but as will show you later, it is more interesting to have a ride on Lake Zurich, and notice
in the distance you can see the snow-covered Alps. Keeping one hand free for a beverage and rowing
with the other in a traditional Swiss boat the weisling, it’s a flat-bottom boat usually
about 10 meters in length, been used since the Middle Ages. The clean unpolluted waters of the Limmat
make very good fishing grounds. Looking across the river now for a view it
more of the Old Town on the west side of the Limmat River. We’re taking a walk there now. There is a convenient bridge right in front
of the Grossmunster Cathedral that will bring you across the river in just a couple of minutes. Then turn back and have a look at the magnificent
view of the high towers and some traffic on the river. Continue walking a few short blocks to Fraumunster,
another of the major churches and Zurich’s oldest building, dating back to the late 9th
century. It began as a flat-roofed Romanesque convent
and was expanded into a gothic church around the year 1280. The striking pattern of pointed arches inside
is overshadowed by the church’s main treasure — stained glass painted by Marc Chagall when
he was in his 80s. Fraumunster Church was originally a convent
for aristocratic women from southern Germany. It was founded in 853 by Charlemagne’s grandson,
King Ludwig the German for his daughter Hildegard; He endowed that King Henry III grant the convent
the right to hold markets, collect tolls, and mint coins, effectively made the abbess
the ruler of the city. Now it’s parish is the towns smallest because
it’s in the financial center, but it’s still going after 1200 years. Crossing the adjacent Muensterhof plaza you’ll
find the French Baroque-style palace it’s the Zunftshaus Zermeisen which now houses
an elegant restaurant. Following another twisty and curvy route up
the hill of Lindenhof for a view and then we will walk over to the main street, the
Bahnhofstrasse, and say goodbye to you there. In part two of our series on Zurich. We will show you the Bahnhofstrasse in detail,
so be sure to look for that other program. You can take a stroll along the riverbank
on this nice promenade with a waterfront view including a nice vista looking back at the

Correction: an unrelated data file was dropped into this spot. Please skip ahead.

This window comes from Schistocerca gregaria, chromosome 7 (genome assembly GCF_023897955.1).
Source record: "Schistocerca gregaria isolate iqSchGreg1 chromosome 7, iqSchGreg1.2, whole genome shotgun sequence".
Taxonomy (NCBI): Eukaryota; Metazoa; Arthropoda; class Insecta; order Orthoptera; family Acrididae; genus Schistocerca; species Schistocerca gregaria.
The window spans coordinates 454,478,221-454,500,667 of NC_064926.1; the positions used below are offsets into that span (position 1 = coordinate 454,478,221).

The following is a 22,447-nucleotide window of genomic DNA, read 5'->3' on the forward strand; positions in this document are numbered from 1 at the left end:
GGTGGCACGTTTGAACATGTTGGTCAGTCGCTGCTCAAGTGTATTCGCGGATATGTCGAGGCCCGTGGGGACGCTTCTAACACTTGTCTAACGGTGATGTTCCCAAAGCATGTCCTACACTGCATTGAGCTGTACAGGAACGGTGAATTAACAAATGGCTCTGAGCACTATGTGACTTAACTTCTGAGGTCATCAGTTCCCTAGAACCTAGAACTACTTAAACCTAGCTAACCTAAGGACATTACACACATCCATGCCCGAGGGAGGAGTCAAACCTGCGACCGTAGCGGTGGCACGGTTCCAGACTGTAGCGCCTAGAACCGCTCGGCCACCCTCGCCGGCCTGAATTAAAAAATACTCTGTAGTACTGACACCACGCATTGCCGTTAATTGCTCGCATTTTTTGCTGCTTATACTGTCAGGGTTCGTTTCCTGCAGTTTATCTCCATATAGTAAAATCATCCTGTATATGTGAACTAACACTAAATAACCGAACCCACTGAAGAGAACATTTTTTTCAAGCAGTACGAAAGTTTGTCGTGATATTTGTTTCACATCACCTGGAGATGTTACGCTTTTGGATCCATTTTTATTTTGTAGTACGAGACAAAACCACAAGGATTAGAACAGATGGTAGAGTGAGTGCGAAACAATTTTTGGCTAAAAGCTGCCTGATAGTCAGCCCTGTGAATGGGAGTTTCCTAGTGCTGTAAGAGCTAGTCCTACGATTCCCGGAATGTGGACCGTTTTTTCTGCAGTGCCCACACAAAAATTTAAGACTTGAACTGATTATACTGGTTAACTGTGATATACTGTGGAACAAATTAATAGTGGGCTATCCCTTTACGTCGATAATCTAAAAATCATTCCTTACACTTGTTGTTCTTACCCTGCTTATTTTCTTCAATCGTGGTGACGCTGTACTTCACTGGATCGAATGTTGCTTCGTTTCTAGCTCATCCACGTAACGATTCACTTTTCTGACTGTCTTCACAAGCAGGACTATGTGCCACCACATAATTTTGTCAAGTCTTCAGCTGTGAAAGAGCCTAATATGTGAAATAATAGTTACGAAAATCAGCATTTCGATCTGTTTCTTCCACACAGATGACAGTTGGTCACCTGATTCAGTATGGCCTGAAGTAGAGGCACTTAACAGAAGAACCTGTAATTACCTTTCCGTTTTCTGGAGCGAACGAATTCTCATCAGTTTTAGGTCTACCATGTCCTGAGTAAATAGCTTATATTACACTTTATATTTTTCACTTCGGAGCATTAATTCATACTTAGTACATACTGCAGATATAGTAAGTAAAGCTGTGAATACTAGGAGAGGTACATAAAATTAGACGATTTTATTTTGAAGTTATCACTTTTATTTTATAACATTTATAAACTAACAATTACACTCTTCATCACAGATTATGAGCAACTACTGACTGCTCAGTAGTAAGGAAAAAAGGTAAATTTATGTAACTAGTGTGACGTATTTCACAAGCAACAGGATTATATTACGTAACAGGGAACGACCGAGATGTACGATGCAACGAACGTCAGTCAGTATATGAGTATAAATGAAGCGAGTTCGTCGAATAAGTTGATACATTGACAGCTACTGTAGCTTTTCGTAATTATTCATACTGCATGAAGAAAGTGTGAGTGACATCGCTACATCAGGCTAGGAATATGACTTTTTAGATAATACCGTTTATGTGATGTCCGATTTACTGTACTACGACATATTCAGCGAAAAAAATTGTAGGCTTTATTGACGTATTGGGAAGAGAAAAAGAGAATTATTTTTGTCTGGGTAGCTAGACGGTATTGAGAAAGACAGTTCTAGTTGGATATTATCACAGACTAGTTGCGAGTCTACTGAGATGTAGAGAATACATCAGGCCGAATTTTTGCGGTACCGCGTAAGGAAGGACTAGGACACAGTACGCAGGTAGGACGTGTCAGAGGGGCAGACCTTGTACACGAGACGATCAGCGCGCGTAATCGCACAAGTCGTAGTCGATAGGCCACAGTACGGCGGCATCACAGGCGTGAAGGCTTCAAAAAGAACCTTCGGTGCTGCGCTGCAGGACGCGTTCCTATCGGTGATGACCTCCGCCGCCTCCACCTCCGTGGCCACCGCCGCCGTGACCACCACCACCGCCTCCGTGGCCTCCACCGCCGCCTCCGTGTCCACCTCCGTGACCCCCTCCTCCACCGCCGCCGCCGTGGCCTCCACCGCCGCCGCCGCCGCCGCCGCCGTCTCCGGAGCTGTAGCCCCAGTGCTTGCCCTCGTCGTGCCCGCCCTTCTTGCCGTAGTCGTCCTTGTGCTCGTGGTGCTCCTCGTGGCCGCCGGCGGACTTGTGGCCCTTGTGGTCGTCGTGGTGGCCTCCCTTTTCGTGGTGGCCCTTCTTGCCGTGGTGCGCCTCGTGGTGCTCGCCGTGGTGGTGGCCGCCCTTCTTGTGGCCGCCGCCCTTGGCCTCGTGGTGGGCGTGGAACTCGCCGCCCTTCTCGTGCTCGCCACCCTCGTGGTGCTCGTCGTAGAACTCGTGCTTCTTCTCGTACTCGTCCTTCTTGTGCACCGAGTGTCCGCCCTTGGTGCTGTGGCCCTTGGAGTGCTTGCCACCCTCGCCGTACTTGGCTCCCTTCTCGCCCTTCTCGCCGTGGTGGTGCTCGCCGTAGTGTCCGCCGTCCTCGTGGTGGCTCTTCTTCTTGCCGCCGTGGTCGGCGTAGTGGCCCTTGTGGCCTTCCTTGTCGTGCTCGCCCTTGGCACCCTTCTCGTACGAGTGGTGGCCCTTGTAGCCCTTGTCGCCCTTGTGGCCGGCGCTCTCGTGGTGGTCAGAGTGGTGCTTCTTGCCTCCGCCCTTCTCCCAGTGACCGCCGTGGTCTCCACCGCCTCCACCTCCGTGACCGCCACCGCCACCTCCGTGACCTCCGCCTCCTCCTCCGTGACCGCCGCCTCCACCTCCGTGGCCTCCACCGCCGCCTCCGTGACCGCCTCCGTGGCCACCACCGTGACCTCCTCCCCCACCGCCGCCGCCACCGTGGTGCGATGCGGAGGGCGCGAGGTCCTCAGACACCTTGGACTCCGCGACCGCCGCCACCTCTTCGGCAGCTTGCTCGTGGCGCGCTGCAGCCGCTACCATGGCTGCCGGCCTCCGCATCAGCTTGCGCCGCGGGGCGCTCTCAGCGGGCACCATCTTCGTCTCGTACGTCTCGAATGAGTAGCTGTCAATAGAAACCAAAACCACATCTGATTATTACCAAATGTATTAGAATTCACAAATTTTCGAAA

Munster, a church so big you have to gain some distance to see the whole thing. The Wuhre is a pedestrian passageway along
the river, with several narrow lanes branching off, and some retail including a popular cafe. The walkway is so hidden away you might not
notice it, or you might think it is private, but it is open to the public. In the old days there was no walkway, just
a riverbank where they would unload the goods. You’ll likely see a few swans in this stretch
of the river. Here’s a photo tip — if you want to get a
good close up picture with lots of swans in it, bring along some bread and feed them a
little bit. Another great view of the old City Hall, the
Rathaus, on the other side. We’ll see it again soon from the hilltop. This embankment continues along the river
where it changes name to Schipfe and leads past the arcade cafe at the elegant Hotel
Storchen — a perfect place to have a drink while admiring the view across the Limmat. This riverfront neighborhood is the oldest
core of Zurich, dating back to settlements over 2000 years old. This brings you to an open space in front
of the hotel called the Weinplatz, a lovely setting for another Terrace Cafe and why not
a glass of wine after all it’s the wine plaza. These peaceful venues offer a moment of relaxation,
away from traffic yet only a few blocks from busy downtown. The Storchengasse shopping lane with its select
shops, merits special attention. Around the middle of the 19th century, the
open market stalls were gradually — that replaced by shops, and large shop windows
were installed on the ground floors of the mostly medieval houses lining the narrow street. Teuscher is an upscale confiserie that specializes
in chocolatte truffles. This is one of three outlets in Zurich, also
found on Bahnhofstrasse and the Jelmoli Department Store. This neighborhood is generally called Lindenhof
because we’re just at the base of that hill that we will be walking up in a moment. It’s a little tangle of retail shopping lanes
— nothing particularly special in these few streets but just go wander and keep your eyes
open and enjoy the shop fronts, people watching, and always there’s some dogs going by. The Swiss just love their dogs. Often you’ll see dogs without a leash but
they always seem to be with their masters so they’re very well trained. These are Swiss dogs after all and the masters
look out after them, but sometimes these guys get rowdy when they see some of their neighborhood
friends. In the midst of this special network of alleys
you can’t miss the towering steeple of St. Peter’s Church with Europe’s largest clock:
28.5 feet across, 500 years old and still keeping accurate time. The quiet little square next to the church
is one of the most charming spots in town. Continuing along to Lindenhof, a small park
on top of the hill. Now here’s a tip for getting up there. There is a staircase which is rather steep
and long or you can walk around the backside of it up a more gradually sloping pedestrian
lane and then have a short staircase, so that’s a better way to get there. The park is one of the most famous places
and popular and recreational areas in the heart of the city, one of Zurich’s main attractions. From Lindenhof you gain the best view across